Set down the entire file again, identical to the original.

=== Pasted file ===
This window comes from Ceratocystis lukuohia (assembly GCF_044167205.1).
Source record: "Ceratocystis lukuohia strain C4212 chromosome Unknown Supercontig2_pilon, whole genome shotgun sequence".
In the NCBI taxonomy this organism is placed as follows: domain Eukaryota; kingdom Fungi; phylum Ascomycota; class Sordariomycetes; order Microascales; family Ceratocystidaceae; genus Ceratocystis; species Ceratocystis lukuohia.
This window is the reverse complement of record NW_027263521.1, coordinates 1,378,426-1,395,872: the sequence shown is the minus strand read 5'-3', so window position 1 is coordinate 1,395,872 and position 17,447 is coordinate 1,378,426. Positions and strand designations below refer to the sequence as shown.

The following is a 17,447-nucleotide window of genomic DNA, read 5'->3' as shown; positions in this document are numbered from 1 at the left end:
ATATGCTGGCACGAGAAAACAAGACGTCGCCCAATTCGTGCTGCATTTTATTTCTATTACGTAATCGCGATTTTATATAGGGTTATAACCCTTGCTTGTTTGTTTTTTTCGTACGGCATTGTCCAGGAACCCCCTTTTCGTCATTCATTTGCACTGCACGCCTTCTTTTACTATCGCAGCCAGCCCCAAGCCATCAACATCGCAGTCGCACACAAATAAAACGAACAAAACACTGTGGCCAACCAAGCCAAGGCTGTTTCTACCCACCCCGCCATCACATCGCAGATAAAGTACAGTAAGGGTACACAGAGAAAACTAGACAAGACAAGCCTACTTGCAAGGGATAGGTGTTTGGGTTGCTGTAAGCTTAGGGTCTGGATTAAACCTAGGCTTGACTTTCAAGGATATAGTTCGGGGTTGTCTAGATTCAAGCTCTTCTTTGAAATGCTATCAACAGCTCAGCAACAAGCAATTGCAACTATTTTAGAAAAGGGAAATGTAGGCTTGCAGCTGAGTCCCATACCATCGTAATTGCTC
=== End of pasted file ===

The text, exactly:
This window comes from Ceratocystis lukuohia (assembly GCF_044167205.1).
Source record: "Ceratocystis lukuohia strain C4212 chromosome Unknown Supercontig2_pilon, whole genome shotgun sequence".
In the NCBI taxonomy this organism is placed as follows: domain Eukaryota; kingdom Fungi; phylum Ascomycota; class Sordariomycetes; order Microascales; family Ceratocystidaceae; genus Ceratocystis; species Ceratocystis lukuohia.
This window is the reverse complement of record NW_027263521.1, coordinates 1,378,426-1,395,872: the sequence shown is the minus strand read 5'-3', so window position 1 is coordinate 1,395,872 and position 17,447 is coordinate 1,378,426. Positions and strand designations below refer to the sequence as shown.

The following is a 17,447-nucleotide window of genomic DNA, read 5'->3' as shown; positions in this document are numbered from 1 at the left end:
ATATGCTGGCACGAGAAAACAAGACGTCGCCCAATTCGTGCTGCATTTTATTTCTATTACGTAATCGCGATTTTATATAGGGTTATAACCCTTGCTTGTTTGTTTTTTTCGTACGGCATTGTCCAGGAACCCCCTTTTCGTCATTCATTTGCACTGCACGCCTTCTTTTACTATCGCAGCCAGCCCCAAGCCATCAACATCGCAGTCGCACACAAATAAAACGAACAAAACACTGTGGCCAACCAAGCCAAGGCTGTTTCTACCCACCCCGCCATCACATCGCAGATAAAGTACAGTAAGGGTACACAGAGAAAACTAGACAAGACAAGCCTACTTGCAAGGGATAGGTGTTTGGGTTGCTGTAAGCTTAGGGTCTGGATTAAACCTAGGCTTGACTTTCAAGGATATAGTTCGGGGTTGTCTAGATTCAAGCTCTTCTTTGAAATGCTATCAACAGCTCAGCAACAAGCAATTGCAACTATTTTAGAAAAGGGAAATGTAGGCTTGCAGCTGAGTCCCATACCATCGTAATTGCTC